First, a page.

What began as an amorphous patchwork of influences drawn from Dubstep, Trap and EDM, Future Bass has now become a fully-fledged genre. With the rise of artists like Flume, The Chainsmokers and San Holo, the sound of Future Bass has been conquering the airwaves.
I’ll take you through each step of how I made this Future Bass demo track, so you can hit the studio and try it for yourself.
But first, let’s take a quick dive into the origins, artists, and main ingredients of the genre.
Origins & Ingredients
If Future Bass had a family tree, EDM would be the mom, Dubstep would be the first cousin and Trap would be the second cousin with infinite sub-genres sprouting out. While Dubstep emerged out of the U.K. and Trap out of the American South, Future Bass emerged in the virtual hemisphere from underground producers on Soundcloud and Spotify. This is a tricky genre to pin down, but here’s a breakdown of the main ingredients.
- Melodically focused
- Highly compressed vocals and vocal chops
- Drops and risers that morphed out of dubstep
- Sawtooth and square waves
- 808 sub-bass, snare rolls and hi-hats derived from trap
- Polyrhythms and triplets
- Arpeggiated chords
- Filter and volume modulation
- Stabby chords
- 100-160 BPM
- Layers and layers of sounds
The Big Tunes
2013: Disclosure,“You & Me” (Flume Remix)
With supersaws, stripped back drums and pitched vocal chops, Flume’s remix of “You & Me” set the tone for the future of Future Bass.
Did we mention Flume uses Circle²? 😉
2016: San Holo, “Light”
Influenced by the gigantic supersaw theatrics of EDM, San Holo applied the style to the Future Bass framework.
2016: The Chainsmokers, “Closer” (feat. Halsey)
Sitting at No.1 for 12 weeks in 2016, “Closer” (co-written by Frederic Kennet of Louis the Child) proved the genre’s potential for crossover success.
2017: Louis the Child,”Love is Alive” (feat. Elohim)
Chicago duo Louis the Child continued the genre’s evolution by stripping back the drums even more and layering melodies.
Building a Future Bass Track
You may find 808 and 909 samples in Future Bass, but you can forgo retro sounds entirely to bring your sound firmly into the future. Use snappy and clean claps, snares, hi-hats and finger snaps, that don’t sound distorted or industrial. The internet offers up plenty of Future Bass drum packs; Splice, Arcade, and Sounds.com are great places to start searching.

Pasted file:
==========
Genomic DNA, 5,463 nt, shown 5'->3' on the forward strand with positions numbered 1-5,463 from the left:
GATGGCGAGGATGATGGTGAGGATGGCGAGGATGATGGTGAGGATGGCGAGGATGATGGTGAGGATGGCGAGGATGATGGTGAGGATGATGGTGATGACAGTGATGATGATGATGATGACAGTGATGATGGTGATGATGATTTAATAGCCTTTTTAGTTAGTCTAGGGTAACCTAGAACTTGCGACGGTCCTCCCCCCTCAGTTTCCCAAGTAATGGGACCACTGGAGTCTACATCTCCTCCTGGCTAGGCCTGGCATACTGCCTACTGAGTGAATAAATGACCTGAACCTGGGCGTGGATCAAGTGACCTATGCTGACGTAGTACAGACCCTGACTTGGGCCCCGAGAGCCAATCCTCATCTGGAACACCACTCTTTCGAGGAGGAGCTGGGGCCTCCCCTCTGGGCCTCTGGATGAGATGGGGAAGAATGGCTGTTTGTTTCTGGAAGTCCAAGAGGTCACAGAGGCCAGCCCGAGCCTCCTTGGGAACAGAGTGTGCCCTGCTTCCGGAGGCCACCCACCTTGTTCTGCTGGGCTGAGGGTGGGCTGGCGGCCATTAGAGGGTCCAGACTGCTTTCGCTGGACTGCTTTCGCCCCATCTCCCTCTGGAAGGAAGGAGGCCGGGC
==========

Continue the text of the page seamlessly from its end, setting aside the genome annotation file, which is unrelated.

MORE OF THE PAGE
As with Dubstep and Trap, Future Bass tracks use a snare on every third beat for a half time feel with rattling, closed hi-hats. To keep things funky, the beats are sprinkled with other percussion such as toms, open hi-hats, clicks and reversed cymbals. Quirky recorded sounds such as droplets, clicks and taps are also used.
Here’s the drum track I created:
Try downloading some unexpected sounds to process them into something new and unique. I processed a recording of somebody snipping with scissors from Freesound.org to create a loop that runs subtly under the whole track.
If you want to use tuned percussion, chuck the hit into a sampler so you can play it on the keyboard like I did with the toms.
Future Bass leads often feature euphoric chord patterns played using supersaws. A supersaw is a patch made of several detuned sawtooth waves layered together.
For this track I made a supersaw using Circle². The patch uses a sawtooth and a noise oscillator globally detuned and with a unison of 5 (5 sawtooth and noise oscillators stacked and tuned slightly apart). Pitch modulation is added using two LFOs, which are set to fade in gradually. Chorus is added in Circle² then an Ableton autofilter is automated to give the sound some serious movement.
So here’s the synth part I made:
For the intro, I used a couple of pad and riser presets from Circle² along with a piano Kontakt instrument which I low-passed and totally washed out with reverb.
Chopping up a vocal and using it like an instrument is a hallmark of Future Bass. I grabbed a couple of one-shot vocals from a sample pack, chopped them up and put them in a sampler so I could play them on the keyboard. I used glide so that the pitch of each note leads into the next. Then I just jammed out a melody over the chords!
For the intro I used more vocal chops, with reverb and filtering to give an ambient and chilled out feel. At the end of the intro, I used the full vocal sample to transition into the drop, building energy and emotion that makes the transition hit hard.
Here are the processed vocals:
Future Bass producers aren’t afraid to use FX like risers and impacts to make powerful drops and transitions. There are tons of FX packs out there, just dig around for the less obvious ones. Recognizing an FX one-shot you’ve heard a gazillion times before can be a vibe killer!
I used short and long risers and impacts to heighten the transitions, particularly into the drop, and removed unwanted high and low end frequencies using EQ.
Here’s what the drop transition sounds like:
Make your tunes truly unique by producing your own FX with synth or sample processing techniques. If you want to build a riser from scratch, check out my Roll your own Risers article.
The Finished Demo Track
I expanded the idea into an arrangement, adding and removing some elements along the way to keep things interesting.
And there we have it!
My finished Future Bass demo track: